Despite the rising share students pay for their college education, students still only pay 40 percent of the total cost. That means the University's responsibility is 40 per cent to students, and 60 per cent to the community. And our customers in the community want people who can communicate, reason, and have a good general stock of knowledge they can call on for unexpected needs. They also want us to provide an assessment that accurately reflects the quality of work students are likely to turn out as employees.

C:  Do I need to know this?

R:  You can survive without the things you learn in college. People survive scrounging out of dumpsters and sleeping in doorways. If you want to talk about quality of life, we need to be a bit more demanding.

*C:  Do I have to know this for the examination?

R:  No, this is America.  You don't have to do anything you don't want to.  You can even be president with a C average, if you come from money.  You may not do well on an examination if you don't know the material.  But again, the point of the class is the material, not the exam.*

*C:  I missed your class last period.  Did we do anything important?

R:  No, we didn't do anything.  We noticed you weren't present and we couldn't go on.  We cancelled class.  The real response is, of course we did something important!  We learned things that you will have to learn on your own because you weren't there, even if you have an excused absence.  Attendance is mandatory according to university policy.  Attendance and student performance are positively correlated very strongly in this class.  Don't panic.  There are resources if you missed a class due to illness or some other legitimate reason.  You can come to one of us and we will help you.  Your neighbors may share their notes (unless they have grown weary of doing your work for you), PowerPoint lectures are posted (they alone are not a substitute for attending lecture, though a long line of lazy students have tried to make them an attendance substitute--and failed), the assigned readings are posted, our office hours are posted.  The sooner YOU take the initiative to make up what you missed the better.  If you just skipped class because you had a hangover you can anticipate little assistance from us.*

C:  This Course Wasn't Relevant

R:  What planet do you think you live on?  If something as vast as the Earth or mathematics or science or history can pass through your brain without even scraping the sides on the way through, that's a pretty big hole. Are you sure it's the course that doesn't relate to anything?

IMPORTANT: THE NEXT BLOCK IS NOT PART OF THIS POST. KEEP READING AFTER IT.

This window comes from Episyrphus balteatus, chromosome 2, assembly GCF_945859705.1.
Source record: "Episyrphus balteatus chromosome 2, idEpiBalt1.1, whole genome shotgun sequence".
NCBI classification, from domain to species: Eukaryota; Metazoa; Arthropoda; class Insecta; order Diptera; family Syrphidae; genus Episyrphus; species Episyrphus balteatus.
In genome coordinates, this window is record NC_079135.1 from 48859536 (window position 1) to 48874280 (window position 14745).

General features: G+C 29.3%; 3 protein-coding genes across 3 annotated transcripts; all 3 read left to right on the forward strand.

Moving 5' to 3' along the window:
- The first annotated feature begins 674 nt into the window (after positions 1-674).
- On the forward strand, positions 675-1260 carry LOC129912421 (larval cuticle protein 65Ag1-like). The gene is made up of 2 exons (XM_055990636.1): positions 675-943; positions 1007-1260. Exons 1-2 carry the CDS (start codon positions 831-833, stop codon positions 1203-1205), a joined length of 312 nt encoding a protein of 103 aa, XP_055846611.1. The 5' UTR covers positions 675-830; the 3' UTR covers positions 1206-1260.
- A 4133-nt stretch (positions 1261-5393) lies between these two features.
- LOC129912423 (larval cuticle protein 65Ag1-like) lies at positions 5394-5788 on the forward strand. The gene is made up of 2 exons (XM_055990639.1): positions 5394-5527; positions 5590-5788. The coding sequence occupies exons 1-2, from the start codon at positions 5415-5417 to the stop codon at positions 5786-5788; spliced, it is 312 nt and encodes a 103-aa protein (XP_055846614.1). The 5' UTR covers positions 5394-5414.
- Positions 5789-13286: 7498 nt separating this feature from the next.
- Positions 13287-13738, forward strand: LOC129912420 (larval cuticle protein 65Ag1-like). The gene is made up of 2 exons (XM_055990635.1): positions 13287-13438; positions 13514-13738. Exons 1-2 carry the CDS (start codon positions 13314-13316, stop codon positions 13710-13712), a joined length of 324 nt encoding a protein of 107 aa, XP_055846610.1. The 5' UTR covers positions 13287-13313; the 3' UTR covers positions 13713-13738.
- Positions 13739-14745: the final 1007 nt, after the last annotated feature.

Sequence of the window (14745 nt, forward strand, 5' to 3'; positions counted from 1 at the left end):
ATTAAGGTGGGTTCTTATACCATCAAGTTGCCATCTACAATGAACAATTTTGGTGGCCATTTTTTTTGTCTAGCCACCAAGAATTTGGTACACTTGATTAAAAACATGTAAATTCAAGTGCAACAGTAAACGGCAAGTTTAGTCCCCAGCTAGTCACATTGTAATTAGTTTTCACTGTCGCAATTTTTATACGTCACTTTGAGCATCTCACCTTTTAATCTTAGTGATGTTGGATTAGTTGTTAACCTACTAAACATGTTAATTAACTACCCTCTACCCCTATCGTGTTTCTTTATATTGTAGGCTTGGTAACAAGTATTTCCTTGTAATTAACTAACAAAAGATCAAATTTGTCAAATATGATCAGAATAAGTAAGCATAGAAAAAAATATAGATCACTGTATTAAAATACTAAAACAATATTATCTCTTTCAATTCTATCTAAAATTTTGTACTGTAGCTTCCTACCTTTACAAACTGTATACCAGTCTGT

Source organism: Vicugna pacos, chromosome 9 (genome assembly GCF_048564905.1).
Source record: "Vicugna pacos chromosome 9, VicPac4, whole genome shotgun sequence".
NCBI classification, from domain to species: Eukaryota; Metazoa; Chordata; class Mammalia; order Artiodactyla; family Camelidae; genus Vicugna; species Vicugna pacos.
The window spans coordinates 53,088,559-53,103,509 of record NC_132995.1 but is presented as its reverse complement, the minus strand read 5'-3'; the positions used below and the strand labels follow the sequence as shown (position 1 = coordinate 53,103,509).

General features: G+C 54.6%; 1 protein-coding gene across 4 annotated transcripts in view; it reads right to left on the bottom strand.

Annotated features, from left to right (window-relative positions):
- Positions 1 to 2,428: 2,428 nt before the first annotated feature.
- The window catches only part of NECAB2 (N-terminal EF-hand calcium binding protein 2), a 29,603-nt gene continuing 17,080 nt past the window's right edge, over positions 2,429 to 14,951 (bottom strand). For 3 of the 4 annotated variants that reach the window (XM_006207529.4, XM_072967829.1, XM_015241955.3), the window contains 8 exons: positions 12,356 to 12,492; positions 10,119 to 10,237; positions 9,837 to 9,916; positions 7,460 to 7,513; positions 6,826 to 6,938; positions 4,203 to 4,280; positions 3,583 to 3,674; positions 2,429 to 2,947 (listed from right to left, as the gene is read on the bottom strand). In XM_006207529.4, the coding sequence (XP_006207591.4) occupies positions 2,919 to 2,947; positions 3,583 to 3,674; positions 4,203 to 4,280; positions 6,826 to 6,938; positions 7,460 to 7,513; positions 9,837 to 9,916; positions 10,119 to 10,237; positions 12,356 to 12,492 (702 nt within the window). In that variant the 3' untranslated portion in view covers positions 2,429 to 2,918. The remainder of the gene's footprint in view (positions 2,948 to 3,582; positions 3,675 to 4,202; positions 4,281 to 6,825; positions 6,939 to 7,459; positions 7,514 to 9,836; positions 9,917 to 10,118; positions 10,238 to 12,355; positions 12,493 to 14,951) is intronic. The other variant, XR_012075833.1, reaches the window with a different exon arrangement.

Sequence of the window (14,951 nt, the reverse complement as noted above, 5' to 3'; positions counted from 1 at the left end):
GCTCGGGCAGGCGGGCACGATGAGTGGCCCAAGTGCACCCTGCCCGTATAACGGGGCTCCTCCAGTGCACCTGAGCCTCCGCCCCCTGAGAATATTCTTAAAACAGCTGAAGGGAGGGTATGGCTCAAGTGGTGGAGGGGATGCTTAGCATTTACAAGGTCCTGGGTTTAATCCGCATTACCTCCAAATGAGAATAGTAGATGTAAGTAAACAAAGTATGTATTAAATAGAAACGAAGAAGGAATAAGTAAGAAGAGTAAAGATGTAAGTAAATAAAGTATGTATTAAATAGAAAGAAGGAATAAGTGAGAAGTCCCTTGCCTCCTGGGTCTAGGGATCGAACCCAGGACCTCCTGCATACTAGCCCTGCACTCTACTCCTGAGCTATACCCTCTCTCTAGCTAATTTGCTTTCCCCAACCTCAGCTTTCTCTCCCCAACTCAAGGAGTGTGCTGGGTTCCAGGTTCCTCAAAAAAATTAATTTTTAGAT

Our other customers in the community want people who have a good general stock of knowledge they can call on for unexpected needs. Being able to cope with unexpected needs means learning things that may not be immediately needed. You need to stop worrying about whether you need it now and begin worrying about whether your boss might need it later.

*C:  The Instructor Was Not Entertaining

R:  You are probably right.  University faculty are not entertainers.  A university instructor's responsibility is to provide students with the tools necessary to understand the topics addressed in the course in a professional manner (fairly, coherently, using up-to-date information, and yes, in as exciting and engaging and enthusiastic a manner as possible).  Expecting them to be entertainers is naive, misses the point of a university education, and negates the student's responsibility towards their own learning.  You can tell we're not entertainers because we aren't paid like entertainers.  A ticket to attend a lecture doesn't cost as much as a ticket to attend a play or a concert (if every student paid $50 a ticket for admission to attend every lecture we'd be rich!).  If you want to while away a few hours a week being entertained, stay home and play with your game boy or watch daytime television or engaging in some other diversion.  If you want to learn something come to class.*

C:  I Paid Good Money for This Course and I Deserve a Good Grade

R:  Right on! And ---

Almost everything you pay for in life is an entry fee. What happens next is up to you. Buy a Porsche and never change the oil and see what happens. Get a triple bypass and keep on with a diet of Lienies Red, bratwurst and cheese, Camel straights, and Korbel brandy - you'll be back.

C:  All I Want is the Diploma

R:  The work force is full of people who do the minimum necessary to get by. Give me one reason why I, as a citizen or consumer, should help create more of them?

Call me elitist, but there are a lot more people who want good jobs than there are good jobs to go around. I think society has a perfect right to reserve those positions for people who demonstrate a commitment to excellence.

For people who want to get by on the minimum, there's a reward already established. It's called the minimum wage.

BLOOM'S TAXONOMY:  Levels of Thinking (adapted from a similar page created by Paul Kaldjian)


 1. KNOWLEDGE:  Remembering by recall or recognition: requires memory only

Verbs: Define, identify, recall, recognize: Who? What? Where? When?

Example: Define a species OR define permeability.

Knowledge consists of facts, conventions, jargon, technical terms, classifications, categories, and criteria. Knowledge is necessary but not sufficient for solving problems. The ability to answer questions based in knowledge correlates only with a student's memorization skill.  


Letter grade equivalent:  If this is all you do and you do it perfectly, you might get a D.


2. COMPREHENSION:  Grasping the literal message; requires rephrasing or rewording

Verbs: Describe, compare, contrast, in your own words

Example: What is the difference between commensalism and mutualism or compare and contrast drumlins and kames.